Here is a few things I have learned from gardening in Florida thus far;

  1. Very tender seedlings should not be planted in the ground before April, because freeze is still a possibility however remote.
  2. Try to get seedlings established before June, or the heat will kill them. If seedlings are not established by June they can still survive with careful tending and protection from the heat.
  3. Herbs that like full sun else where may need afternoon shade here.
  4. Strong barrier methods are the best protection from weeds, but in Florida weeds still manage to find a way through barriers. Weeding is a must in organic gardens.

There is more. There is much more to know about organic gardening in Florida. I, however, am a novice, and I am learning as I go. I do plan to keep notes on the progress of the garden though, and I will be posting those notes regularly.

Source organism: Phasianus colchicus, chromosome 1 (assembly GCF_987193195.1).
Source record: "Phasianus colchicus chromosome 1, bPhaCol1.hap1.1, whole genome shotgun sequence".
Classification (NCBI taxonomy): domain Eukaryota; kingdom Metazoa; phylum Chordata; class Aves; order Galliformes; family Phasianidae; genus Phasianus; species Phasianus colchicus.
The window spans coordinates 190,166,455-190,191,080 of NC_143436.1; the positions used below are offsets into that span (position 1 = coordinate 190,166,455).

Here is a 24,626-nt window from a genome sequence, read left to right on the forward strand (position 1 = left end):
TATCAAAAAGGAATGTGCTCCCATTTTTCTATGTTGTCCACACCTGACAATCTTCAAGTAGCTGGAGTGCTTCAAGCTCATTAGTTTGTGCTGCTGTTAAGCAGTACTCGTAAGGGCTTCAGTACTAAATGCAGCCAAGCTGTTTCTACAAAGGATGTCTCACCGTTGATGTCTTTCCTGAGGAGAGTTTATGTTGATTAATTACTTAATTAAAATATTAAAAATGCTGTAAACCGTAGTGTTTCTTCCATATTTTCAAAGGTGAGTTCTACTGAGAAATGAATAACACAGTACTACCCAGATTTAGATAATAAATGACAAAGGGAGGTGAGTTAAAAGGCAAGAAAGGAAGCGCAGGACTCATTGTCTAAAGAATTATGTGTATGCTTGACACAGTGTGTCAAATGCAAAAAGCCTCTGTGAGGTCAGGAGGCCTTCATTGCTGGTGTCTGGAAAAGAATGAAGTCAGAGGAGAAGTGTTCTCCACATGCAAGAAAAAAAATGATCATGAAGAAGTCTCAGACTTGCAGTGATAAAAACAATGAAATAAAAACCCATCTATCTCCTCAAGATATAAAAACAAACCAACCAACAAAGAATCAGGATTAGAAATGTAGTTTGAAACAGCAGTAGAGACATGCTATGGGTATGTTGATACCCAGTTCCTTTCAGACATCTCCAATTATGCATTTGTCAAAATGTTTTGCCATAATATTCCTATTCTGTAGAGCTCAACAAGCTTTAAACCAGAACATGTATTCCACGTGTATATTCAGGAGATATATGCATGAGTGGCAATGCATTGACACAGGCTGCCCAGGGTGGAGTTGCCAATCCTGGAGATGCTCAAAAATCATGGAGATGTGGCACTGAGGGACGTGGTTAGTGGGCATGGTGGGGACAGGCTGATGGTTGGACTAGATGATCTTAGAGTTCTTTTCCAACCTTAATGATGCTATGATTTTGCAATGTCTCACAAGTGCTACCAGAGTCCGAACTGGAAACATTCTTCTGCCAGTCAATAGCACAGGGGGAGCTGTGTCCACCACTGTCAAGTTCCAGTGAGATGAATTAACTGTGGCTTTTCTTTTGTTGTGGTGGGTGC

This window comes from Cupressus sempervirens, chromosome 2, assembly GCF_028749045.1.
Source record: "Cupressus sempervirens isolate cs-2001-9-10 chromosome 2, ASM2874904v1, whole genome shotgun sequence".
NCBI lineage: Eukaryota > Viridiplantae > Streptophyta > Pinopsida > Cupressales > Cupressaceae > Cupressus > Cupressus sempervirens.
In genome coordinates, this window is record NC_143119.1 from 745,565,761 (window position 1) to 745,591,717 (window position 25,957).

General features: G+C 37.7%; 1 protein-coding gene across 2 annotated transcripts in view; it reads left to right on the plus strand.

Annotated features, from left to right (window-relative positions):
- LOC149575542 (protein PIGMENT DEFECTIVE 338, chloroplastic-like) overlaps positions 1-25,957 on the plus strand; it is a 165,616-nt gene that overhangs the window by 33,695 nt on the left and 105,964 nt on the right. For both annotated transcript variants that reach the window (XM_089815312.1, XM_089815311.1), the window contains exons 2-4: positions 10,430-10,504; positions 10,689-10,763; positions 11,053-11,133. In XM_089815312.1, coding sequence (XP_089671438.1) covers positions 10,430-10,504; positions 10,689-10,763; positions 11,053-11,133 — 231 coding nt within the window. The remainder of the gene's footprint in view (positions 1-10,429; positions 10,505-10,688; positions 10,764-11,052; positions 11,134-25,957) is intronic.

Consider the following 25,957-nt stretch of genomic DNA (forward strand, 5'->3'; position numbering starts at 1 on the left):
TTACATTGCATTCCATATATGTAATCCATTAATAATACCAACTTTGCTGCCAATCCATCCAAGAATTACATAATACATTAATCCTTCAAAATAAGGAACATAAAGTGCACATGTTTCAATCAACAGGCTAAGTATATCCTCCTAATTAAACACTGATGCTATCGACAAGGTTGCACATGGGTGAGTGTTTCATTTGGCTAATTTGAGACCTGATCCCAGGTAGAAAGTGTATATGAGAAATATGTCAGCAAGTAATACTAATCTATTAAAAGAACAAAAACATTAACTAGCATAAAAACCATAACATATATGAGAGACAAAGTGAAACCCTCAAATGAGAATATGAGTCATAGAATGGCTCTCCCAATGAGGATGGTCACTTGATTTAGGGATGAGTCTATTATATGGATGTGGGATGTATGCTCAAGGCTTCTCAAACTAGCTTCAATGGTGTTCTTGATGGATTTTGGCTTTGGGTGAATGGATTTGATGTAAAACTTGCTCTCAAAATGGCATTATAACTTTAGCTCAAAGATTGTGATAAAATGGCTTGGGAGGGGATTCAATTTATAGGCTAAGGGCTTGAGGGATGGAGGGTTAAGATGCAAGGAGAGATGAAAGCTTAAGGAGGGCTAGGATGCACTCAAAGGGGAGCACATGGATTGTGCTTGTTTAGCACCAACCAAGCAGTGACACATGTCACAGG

I came across this article the other day while researching organic gardening, and thought others might find it interesting as well.

Prior to the collapse of the Soviet Block Cuba got most of it's fertilizer and other agricultural chemicals from the Soviets. After the collapse their chemical supply was cut off. The city of Havana had been producing food through hydroponics. The hydroponic facilities were almost immediately converted to container gardens. Now small scale container gardens are all over urban Cuba, even in highway medians. These gardens now produce about a million tons of food a year. All of these gardens are sanctioned by the government, and use organic gardening practices (the only type of gardening allowed in Havana proper).

This practice in Cuba reminds me of Gorilla Gardening, but instead of being illicit, it is legal and encouraged. Just imagine what Gorilla Gardeners would be capable of producing if they were encouraged to produce.